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House Majority Leader Kumar P. Barve said taking funding from important programs would hurt many residents and that the state should be there for them in hard times.

“When good times return, we will be able to restore so many reductions, level fundings and outright cuts,” said Mr. Barve, Montgomery Democrat. “But for right now, I’m sorry.”

The House plan would raise $191 million in income taxes by hiking tax rates and lowering the value of personal exemptions for high earners, but it dials back on more than $400 million in income-tax increases approved by the Senate.

Representatives from both chambers could meet next week in a conference committee to resolve differences in the plans.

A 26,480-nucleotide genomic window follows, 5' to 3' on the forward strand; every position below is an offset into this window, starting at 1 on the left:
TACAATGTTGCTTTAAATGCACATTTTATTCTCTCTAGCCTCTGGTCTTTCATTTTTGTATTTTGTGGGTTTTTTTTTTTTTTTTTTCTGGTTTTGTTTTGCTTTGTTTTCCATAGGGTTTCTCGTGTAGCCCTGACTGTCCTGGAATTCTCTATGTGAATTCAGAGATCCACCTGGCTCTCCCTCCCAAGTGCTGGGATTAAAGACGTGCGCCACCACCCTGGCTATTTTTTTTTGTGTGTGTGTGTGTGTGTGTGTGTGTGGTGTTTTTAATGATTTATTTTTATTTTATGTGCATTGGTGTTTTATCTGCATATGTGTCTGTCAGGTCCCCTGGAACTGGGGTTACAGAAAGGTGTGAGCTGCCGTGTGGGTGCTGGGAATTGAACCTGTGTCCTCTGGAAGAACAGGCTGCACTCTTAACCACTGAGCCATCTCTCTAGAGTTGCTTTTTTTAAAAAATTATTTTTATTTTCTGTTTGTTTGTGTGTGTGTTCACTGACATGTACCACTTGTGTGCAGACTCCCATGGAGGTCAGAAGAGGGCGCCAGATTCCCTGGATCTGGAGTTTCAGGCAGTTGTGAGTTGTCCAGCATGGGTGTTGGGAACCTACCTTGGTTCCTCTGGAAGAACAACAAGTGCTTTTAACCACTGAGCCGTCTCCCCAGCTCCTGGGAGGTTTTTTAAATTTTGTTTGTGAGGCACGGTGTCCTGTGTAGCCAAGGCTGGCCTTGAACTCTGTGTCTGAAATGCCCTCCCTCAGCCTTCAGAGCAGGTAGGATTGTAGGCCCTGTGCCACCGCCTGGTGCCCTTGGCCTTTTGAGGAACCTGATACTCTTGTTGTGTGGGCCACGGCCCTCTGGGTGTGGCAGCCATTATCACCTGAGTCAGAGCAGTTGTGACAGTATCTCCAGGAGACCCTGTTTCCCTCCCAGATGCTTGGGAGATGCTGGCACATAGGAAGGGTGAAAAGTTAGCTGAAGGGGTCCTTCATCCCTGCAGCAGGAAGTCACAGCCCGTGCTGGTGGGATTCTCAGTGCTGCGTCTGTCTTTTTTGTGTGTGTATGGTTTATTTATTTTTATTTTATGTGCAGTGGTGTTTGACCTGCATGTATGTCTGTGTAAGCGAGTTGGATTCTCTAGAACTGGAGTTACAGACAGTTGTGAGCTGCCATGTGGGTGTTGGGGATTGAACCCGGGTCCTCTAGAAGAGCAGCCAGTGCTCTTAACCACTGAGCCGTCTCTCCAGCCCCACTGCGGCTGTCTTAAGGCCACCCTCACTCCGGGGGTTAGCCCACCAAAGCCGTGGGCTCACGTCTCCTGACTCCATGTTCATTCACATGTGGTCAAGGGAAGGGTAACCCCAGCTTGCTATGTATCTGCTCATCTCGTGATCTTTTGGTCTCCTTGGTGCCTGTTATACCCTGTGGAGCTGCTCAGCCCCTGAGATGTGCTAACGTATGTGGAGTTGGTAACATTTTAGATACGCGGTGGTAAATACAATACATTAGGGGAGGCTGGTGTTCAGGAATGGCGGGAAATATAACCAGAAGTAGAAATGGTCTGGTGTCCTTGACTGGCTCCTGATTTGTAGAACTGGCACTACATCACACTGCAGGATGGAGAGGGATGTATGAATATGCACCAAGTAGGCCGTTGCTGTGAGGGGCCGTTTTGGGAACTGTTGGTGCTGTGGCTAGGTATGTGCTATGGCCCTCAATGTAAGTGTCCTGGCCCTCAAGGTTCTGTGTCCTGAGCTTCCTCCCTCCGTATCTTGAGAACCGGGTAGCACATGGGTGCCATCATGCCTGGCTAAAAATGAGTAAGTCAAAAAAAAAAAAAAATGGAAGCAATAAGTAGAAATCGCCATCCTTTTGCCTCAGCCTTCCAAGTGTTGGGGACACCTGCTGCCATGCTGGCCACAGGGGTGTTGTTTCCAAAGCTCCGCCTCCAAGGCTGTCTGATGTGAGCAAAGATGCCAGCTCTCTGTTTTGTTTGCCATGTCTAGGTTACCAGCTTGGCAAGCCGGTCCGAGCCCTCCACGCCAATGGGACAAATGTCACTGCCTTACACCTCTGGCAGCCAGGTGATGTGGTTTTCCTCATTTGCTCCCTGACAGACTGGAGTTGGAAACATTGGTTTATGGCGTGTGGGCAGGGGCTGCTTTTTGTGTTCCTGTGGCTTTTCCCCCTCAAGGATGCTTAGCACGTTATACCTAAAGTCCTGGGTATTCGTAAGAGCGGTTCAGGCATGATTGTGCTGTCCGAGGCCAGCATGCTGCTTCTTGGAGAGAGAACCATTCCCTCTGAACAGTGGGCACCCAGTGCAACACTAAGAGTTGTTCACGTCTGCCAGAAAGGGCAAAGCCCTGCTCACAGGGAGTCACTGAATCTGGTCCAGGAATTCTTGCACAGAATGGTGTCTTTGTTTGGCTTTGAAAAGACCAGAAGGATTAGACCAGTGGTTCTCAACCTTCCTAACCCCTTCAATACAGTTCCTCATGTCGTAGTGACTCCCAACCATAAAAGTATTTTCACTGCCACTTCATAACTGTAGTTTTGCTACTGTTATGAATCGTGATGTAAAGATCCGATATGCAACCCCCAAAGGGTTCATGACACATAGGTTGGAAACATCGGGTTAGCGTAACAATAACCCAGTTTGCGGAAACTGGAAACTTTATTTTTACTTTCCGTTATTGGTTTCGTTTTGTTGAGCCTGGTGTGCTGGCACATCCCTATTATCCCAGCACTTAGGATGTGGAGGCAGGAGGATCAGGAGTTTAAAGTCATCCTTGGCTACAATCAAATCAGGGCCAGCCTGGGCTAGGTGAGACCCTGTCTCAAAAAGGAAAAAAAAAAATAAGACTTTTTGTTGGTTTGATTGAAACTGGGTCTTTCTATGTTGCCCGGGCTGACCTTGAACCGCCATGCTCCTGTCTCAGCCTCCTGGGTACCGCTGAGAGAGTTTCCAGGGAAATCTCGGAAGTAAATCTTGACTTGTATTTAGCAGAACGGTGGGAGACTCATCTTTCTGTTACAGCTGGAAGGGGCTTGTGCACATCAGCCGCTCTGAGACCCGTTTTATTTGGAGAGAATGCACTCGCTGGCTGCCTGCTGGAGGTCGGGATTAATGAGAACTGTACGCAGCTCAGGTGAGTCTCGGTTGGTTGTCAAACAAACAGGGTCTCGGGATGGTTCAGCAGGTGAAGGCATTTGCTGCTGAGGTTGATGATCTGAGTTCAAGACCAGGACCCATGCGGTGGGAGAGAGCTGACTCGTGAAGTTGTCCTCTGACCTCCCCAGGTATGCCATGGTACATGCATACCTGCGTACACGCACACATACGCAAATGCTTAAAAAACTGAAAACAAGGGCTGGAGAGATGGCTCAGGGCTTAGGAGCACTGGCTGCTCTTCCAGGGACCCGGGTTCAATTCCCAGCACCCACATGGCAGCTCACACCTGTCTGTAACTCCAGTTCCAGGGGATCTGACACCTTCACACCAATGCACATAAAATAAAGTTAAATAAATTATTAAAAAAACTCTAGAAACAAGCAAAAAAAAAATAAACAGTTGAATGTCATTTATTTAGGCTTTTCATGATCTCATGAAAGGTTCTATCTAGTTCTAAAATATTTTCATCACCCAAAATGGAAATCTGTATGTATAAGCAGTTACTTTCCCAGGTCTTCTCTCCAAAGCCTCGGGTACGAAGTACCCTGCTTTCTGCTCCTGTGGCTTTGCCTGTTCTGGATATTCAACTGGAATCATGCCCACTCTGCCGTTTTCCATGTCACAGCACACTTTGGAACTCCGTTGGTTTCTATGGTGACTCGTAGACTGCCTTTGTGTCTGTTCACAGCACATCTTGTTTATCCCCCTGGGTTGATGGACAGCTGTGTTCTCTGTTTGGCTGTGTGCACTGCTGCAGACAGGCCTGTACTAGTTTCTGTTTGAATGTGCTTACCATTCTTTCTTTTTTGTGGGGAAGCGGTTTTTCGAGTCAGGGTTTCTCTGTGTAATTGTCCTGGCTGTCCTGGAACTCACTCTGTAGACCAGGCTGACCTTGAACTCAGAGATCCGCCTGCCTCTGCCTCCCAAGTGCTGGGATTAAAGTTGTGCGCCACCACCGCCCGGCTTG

Senate Budget and Taxation Committee Chairman Edward J. Kasemeyer said he doesn’t expect too much trouble in negotiation, as both plans have similar approaches to balancing the budget.

He added that the larger hikes in the Senate plan would result in a greater fund balance for the state.

“At least their increases are in the income-tax area, so that’s a good thing,” said Mr. Kasemeyer, Baltimore County Democrat. “I don’t think we’re that terribly far apart, really.”